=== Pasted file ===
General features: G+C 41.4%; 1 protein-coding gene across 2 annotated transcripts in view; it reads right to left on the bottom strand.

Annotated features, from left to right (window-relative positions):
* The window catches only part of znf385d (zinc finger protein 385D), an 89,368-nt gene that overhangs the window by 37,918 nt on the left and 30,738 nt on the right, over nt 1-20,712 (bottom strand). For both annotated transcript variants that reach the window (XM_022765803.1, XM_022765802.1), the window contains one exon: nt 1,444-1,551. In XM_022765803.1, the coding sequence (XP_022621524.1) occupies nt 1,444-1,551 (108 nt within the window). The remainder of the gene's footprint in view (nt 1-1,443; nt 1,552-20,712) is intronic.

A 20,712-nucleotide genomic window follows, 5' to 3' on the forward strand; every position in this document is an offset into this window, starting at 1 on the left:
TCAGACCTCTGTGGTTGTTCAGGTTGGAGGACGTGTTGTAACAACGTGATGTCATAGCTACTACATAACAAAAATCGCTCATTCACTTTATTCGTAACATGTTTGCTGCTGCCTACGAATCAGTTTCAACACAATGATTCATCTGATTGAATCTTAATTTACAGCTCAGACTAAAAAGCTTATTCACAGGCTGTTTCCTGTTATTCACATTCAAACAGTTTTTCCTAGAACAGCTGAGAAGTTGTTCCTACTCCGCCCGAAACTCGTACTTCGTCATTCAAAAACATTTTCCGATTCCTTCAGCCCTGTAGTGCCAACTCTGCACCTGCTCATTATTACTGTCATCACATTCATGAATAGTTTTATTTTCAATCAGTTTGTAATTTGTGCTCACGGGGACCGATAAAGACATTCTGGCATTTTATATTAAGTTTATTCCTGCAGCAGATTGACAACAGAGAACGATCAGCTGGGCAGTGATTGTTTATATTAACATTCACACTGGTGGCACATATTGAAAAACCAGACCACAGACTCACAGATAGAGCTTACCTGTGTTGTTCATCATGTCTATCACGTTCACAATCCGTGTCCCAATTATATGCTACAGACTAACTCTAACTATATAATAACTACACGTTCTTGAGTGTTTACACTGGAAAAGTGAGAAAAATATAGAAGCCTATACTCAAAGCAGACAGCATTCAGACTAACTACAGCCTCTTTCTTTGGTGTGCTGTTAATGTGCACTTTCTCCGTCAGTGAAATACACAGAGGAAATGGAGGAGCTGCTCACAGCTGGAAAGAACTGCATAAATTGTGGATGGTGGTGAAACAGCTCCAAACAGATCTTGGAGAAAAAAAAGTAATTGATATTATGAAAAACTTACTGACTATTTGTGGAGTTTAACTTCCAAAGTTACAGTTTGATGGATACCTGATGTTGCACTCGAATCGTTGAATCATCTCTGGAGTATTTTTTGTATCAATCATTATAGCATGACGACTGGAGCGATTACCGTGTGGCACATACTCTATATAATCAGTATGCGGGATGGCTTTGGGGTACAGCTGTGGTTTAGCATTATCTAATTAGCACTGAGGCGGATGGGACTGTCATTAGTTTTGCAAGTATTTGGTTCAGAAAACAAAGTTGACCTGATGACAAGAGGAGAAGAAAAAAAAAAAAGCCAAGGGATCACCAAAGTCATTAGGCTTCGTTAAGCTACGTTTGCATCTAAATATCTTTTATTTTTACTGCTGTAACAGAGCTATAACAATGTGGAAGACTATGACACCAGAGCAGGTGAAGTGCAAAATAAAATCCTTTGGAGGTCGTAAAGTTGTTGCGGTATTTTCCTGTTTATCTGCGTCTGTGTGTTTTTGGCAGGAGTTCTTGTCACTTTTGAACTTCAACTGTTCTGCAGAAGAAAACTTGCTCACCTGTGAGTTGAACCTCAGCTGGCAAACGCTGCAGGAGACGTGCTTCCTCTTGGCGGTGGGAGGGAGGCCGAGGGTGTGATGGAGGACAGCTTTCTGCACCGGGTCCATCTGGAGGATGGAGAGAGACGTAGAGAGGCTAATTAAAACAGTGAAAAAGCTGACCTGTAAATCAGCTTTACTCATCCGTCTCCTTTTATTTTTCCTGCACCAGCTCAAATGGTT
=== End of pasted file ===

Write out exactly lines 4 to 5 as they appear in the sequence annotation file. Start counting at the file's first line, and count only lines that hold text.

A 20,712-nucleotide genomic window follows, 5' to 3' on the forward strand; every position in this document is an offset into this window, starting at 1 on the left:
TCAGACCTCTGTGGTTGTTCAGGTTGGAGGACGTGTTGTAACAACGTGATGTCATAGCTACTACATAACAAAAATCGCTCATTCACTTTATTCGTAACATGTTTGCTGCTGCCTACGAATCAGTTTCAACACAATGATTCATCTGATTGAATCTTAATTTACAGCTCAGACTAAAAAGCTTATTCACAGGCTGTTTCCTGTTATTCACATTCAAACAGTTTTTCCTAGAACAGCTGAGAAGTTGTTCCTACTCCGCCCGAAACTCGTACTTCGTCATTCAAAAACATTTTCCGATTCCTTCAGCCCTGTAGTGCCAACTCTGCACCTGCTCATTATTACTGTCATCACATTCATGAATAGTTTTATTTTCAATCAGTTTGTAATTTGTGCTCACGGGGACCGATAAAGACATTCTGGCATTTTATATTAAGTTTATTCCTGCAGCAGATTGACAACAGAGAACGATCAGCTGGGCAGTGATTGTTTATATTAACATTCACACTGGTGGCACATATTGAAAAACCAGACCACAGACTCACAGATAGAGCTTACCTGTGTTGTTCATCATGTCTATCACGTTCACAATCCGTGTCCCAATTATATGCTACAGACTAACTCTAACTATATAATAACTACACGTTCTTGAGTGTTTACACTGGAAAAGTGAGAAAAATATAGAAGCCTATACTCAAAGCAGACAGCATTCAGACTAACTACAGCCTCTTTCTTTGGTGTGCTGTTAATGTGCACTTTCTCCGTCAGTGAAATACACAGAGGAAATGGAGGAGCTGCTCACAGCTGGAAAGAACTGCATAAATTGTGGATGGTGGTGAAACAGCTCCAAACAGATCTTGGAGAAAAAAAAGTAATTGATATTATGAAAAACTTACTGACTATTTGTGGAGTTTAACTTCCAAAGTTACAGTTTGATGGATACCTGATGTTGCACTCGAATCGTTGAATCATCTCTGGAGTATTTTTTGTATCAATCATTATAGCATGACGACTGGAGCGATTACCGTGTGGCACATACTCTATATAATCAGTATGCGGGATGGCTTTGGGGTACAGCTGTGGTTTAGCATTATCTAATTAGCACTGAGGCGGATGGGACTGTCATTAGTTTTGCAAGTATTTGGTTCAGAAAACAAAGTTGACCTGATGACAAGAGGAGAAGAAAAAAAAAAAAGCCAAGGGATCACCAAAGTCATTAGGCTTCGTTAAGCTACGTTTGCATCTAAATATCTTTTATTTTTACTGCTGTAACAGAGCTATAACAATGTGGAAGACTATGACACCAGAGCAGGTGAAGTGCAAAATAAAATCCTTTGGAGGTCGTAAAGTTGTTGCGGTATTTTCCTGTTTATCTGCGTCTGTGTGTTTTTGGCAGGAGTTCTTGTCACTTTTGAACTTCAACTGTTCTGCAGAAGAAAACTTGCTCACCTGTGAGTTGAACCTCAGCTGGCAAACGCTGCAGGAGACGTGCTTCCTCTTGGCGGTGGGAGGGAGGCCGAGGGTGTGATGGAGGACAGCTTTCTGCACCGGGTCCATCTGGAGGATGGAGAGAGACGTAGAGAGGCTAATTAAAACAGTGAAAAAGCTGACCTGTAAATCAGCTTTACTCATCCGTCTCCTTTTATTTTTCCTGCACCAGCTCAAATGGTT